At Least Bashir Won’t Be Traveling to Botswana
Botswana has refused to go along with the AU resolution that — in theory — guarantees Bashir safe travel around Africa:
Botswana says it will not abide by an African Union (AU) decision to ignore an arrest warrant issued by the International Criminal Court (ICC) for Sudan’s President Omar Al-Bashir.
Countries signed up to the ICC have a duty to help arrest anyone wanted by it, and that includes Sudan’s President who is accused of war crimes in Darfur.
So when the AU announced its refusal to cooperate with the court over Mr Bashir, the court’s prosecutor was quick to point out that it was not for the AU to refuse.
Now Botswana’s foreign minister Phandu Skelemani has said Botswana was not given a chance to voice its objections at the AU, and the question had not been put to a vote.
Mr Skelemani said Botswana’s position was still that it would meet its obligations.
Government spokesman Jeff Ramsey also says Botswana will continue to cooperate fully with the court and arrest Mr Bashir.
“The Government of Botswana does not agree with the decision and wishes to reaffirm its own position, that as state party to the Rome Statute of the International Criminal Court, it has treaty obligations to fully cooperate with the ICC in the arrest and transfer of the President of Sudan to the ICC,” he said.
Skelemani’s comments make clear that the AU’s decision was anything but democratic. Indeed, other reports indicate that the resolution is more controversial than the AU is letting on:
Some AU leaders said there was strong opposition to the summit’s decision. Benin Foreign Minister Jean-Marie Ehouzou said that Sudan’s neighbor and antagonist, Chad, objected to the wording.
Heads of state at AU summits reach their decisions behind closed doors and by consensus, not vote, and it was not clear how the new measure was approved.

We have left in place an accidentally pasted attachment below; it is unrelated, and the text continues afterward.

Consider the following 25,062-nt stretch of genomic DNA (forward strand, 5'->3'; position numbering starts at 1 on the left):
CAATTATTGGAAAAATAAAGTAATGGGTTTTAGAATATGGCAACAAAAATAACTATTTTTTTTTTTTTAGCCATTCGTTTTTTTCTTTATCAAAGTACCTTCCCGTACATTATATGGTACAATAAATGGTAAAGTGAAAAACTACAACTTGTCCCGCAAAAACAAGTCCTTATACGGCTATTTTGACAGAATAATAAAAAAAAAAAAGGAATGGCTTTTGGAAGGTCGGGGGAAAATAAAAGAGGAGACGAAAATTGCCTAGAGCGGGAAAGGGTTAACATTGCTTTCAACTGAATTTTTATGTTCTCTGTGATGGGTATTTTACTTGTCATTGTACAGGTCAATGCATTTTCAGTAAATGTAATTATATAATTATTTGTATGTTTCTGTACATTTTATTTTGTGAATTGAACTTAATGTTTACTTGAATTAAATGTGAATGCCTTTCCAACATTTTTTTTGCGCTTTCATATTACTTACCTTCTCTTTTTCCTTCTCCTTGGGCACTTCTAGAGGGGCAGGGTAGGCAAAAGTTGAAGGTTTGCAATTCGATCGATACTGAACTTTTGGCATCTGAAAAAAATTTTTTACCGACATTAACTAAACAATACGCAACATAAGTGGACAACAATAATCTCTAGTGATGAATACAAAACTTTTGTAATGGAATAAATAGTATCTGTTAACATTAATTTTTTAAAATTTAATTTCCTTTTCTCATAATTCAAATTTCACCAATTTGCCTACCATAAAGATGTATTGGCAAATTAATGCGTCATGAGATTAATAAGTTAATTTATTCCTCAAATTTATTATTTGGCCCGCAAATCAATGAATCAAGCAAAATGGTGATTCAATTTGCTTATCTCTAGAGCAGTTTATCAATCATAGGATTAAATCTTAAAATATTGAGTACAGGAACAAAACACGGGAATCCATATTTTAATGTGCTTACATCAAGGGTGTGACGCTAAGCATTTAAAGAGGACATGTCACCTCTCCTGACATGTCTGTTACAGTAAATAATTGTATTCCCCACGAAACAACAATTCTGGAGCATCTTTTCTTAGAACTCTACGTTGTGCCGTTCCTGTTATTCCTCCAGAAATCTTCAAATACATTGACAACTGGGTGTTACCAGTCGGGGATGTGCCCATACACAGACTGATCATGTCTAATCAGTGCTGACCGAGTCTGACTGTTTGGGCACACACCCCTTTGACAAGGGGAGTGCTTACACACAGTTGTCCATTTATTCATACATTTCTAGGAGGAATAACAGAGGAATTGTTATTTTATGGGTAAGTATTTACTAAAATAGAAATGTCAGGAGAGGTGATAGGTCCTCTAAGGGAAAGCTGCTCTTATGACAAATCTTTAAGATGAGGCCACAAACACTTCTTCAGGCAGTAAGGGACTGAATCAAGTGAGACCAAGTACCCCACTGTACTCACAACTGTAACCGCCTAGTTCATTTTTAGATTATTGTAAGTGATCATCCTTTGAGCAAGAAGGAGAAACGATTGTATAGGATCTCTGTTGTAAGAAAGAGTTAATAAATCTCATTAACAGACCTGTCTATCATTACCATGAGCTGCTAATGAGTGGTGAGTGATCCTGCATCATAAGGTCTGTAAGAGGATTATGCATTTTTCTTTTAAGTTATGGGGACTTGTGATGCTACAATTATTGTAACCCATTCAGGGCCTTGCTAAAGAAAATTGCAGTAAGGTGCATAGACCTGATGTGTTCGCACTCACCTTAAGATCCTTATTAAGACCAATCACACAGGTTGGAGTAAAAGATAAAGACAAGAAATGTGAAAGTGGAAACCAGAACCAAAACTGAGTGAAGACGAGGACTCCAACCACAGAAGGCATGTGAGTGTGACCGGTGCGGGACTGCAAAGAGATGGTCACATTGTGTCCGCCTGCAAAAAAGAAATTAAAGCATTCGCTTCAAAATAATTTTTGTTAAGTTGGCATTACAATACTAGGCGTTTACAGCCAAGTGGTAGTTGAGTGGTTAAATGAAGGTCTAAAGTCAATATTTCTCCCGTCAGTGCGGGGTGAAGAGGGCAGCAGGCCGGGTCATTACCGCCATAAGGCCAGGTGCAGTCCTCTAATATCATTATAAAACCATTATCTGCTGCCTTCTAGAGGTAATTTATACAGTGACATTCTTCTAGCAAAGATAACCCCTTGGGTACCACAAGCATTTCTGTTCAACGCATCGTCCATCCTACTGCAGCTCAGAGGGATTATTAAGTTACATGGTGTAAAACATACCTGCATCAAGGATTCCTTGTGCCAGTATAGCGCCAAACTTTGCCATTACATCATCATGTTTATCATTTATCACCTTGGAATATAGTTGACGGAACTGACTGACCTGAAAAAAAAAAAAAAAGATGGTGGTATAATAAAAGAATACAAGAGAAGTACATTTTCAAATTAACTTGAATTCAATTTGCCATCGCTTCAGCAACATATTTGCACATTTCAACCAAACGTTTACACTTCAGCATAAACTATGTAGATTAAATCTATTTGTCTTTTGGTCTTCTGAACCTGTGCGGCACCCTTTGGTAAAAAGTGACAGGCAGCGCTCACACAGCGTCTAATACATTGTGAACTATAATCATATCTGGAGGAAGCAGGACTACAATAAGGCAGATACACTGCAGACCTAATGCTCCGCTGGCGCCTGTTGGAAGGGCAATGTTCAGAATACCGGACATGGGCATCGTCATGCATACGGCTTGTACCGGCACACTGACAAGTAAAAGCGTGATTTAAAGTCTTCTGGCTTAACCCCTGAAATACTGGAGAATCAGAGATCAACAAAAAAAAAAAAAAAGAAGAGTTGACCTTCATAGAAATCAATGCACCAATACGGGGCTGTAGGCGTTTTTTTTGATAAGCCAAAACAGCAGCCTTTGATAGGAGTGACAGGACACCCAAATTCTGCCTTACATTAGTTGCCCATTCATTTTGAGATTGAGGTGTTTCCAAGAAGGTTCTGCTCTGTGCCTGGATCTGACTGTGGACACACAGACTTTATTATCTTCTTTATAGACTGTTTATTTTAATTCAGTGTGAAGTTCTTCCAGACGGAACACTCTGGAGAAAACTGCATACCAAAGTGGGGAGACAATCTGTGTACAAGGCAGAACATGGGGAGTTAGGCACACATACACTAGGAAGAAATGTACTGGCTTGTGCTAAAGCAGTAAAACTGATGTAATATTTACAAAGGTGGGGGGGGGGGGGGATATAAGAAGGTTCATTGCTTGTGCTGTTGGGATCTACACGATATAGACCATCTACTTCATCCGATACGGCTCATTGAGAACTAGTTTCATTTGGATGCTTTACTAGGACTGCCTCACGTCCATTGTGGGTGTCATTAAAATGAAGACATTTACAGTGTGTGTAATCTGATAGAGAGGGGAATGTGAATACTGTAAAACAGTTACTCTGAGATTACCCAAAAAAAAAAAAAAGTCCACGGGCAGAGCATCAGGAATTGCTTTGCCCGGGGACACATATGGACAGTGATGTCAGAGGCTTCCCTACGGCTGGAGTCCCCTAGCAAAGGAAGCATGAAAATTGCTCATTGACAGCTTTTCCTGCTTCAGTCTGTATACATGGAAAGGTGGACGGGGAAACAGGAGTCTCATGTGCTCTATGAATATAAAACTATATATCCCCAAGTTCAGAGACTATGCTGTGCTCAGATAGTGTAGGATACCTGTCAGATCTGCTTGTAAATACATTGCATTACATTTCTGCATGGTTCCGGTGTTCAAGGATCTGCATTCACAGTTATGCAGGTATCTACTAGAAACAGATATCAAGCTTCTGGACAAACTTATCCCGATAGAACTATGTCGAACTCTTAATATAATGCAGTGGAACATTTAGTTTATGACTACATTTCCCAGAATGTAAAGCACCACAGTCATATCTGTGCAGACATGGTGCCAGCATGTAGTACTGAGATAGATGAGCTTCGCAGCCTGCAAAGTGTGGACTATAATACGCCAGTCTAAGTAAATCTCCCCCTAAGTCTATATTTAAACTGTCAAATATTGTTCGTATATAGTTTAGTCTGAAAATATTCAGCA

“Consensus usually means unanimity, but in this case there was some dissent,” said Ehouzou, stating objections by Chad or others would likely be added as caveats at a later date in the final summit declaration.
Prime Minister Bernard Makuza of Rwanda conceded the resolution had been “a hot spot” in the leaders’ three-day summit, but that countries finally approved the Libyan-led decision because they don’t feel fairly treated by the ICC.
It is also worth pointing out that the AU’s ire seems to be directed more at the Security Council than at the ICC itself:
The text adopted at the summit voiced the frustration felt by many African nations who say that the UN Security Council ignored an earlier AU resolution calling for a one-year delay to the indictment.
“They are showing to the world community that if you don’t want to listen to the continent, if you don’t want to take into account our proposals … we also are going to act unilaterally,” Jean Ping, the AU commission chair, said.
The UN Security Council can ask the court, via a resolution, to suspend investigations or prosecutions for 12 months, under Article 16 of the Rome Statute.
That’s an important distinction. As Dapo Akande noted today, “[t]he point that African States are not to be seen as rejecting the ICC as an institution or the Rome Statute as a treaty can also be seen from the fact that the AU has sought to use mechanisms within the Rome Statute in order to halt the Bashir case.”
All in all, I think rumours of the ICC’s demise are greatly exaggerated.